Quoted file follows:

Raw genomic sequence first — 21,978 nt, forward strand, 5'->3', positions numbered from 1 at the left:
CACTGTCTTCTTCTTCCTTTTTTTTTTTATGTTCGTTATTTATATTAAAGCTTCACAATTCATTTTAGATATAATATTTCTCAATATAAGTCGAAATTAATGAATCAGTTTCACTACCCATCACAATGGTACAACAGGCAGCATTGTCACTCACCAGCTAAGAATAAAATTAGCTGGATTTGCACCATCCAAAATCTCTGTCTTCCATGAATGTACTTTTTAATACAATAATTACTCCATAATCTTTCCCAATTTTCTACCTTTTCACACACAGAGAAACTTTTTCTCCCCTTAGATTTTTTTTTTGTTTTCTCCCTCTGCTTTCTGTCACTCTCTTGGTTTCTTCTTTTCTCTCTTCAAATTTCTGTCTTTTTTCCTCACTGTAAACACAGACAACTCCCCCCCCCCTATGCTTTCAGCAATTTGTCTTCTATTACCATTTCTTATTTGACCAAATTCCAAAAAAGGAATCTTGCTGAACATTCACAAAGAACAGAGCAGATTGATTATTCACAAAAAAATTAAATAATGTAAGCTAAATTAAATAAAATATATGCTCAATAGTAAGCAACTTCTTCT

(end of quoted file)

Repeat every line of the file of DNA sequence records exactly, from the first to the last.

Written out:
Raw genomic sequence first — 21,978 nt, forward strand, 5'->3', positions numbered from 1 at the left:
CACTGTCTTCTTCTTCCTTTTTTTTTTTATGTTCGTTATTTATATTAAAGCTTCACAATTCATTTTAGATATAATATTTCTCAATATAAGTCGAAATTAATGAATCAGTTTCACTACCCATCACAATGGTACAACAGGCAGCATTGTCACTCACCAGCTAAGAATAAAATTAGCTGGATTTGCACCATCCAAAATCTCTGTCTTCCATGAATGTACTTTTTAATACAATAATTACTCCATAATCTTTCCCAATTTTCTACCTTTTCACACACAGAGAAACTTTTTCTCCCCTTAGATTTTTTTTTTGTTTTCTCCCTCTGCTTTCTGTCACTCTCTTGGTTTCTTCTTTTCTCTCTTCAAATTTCTGTCTTTTTTCCTCACTGTAAACACAGACAACTCCCCCCCCCCTATGCTTTCAGCAATTTGTCTTCTATTACCATTTCTTATTTGACCAAATTCCAAAAAAGGAATCTTGCTGAACATTCACAAAGAACAGAGCAGATTGATTATTCACAAAAAAATTAAATAATGTAAGCTAAATTAAATAAAATATATGCTCAATAGTAAGCAACTTCTTCT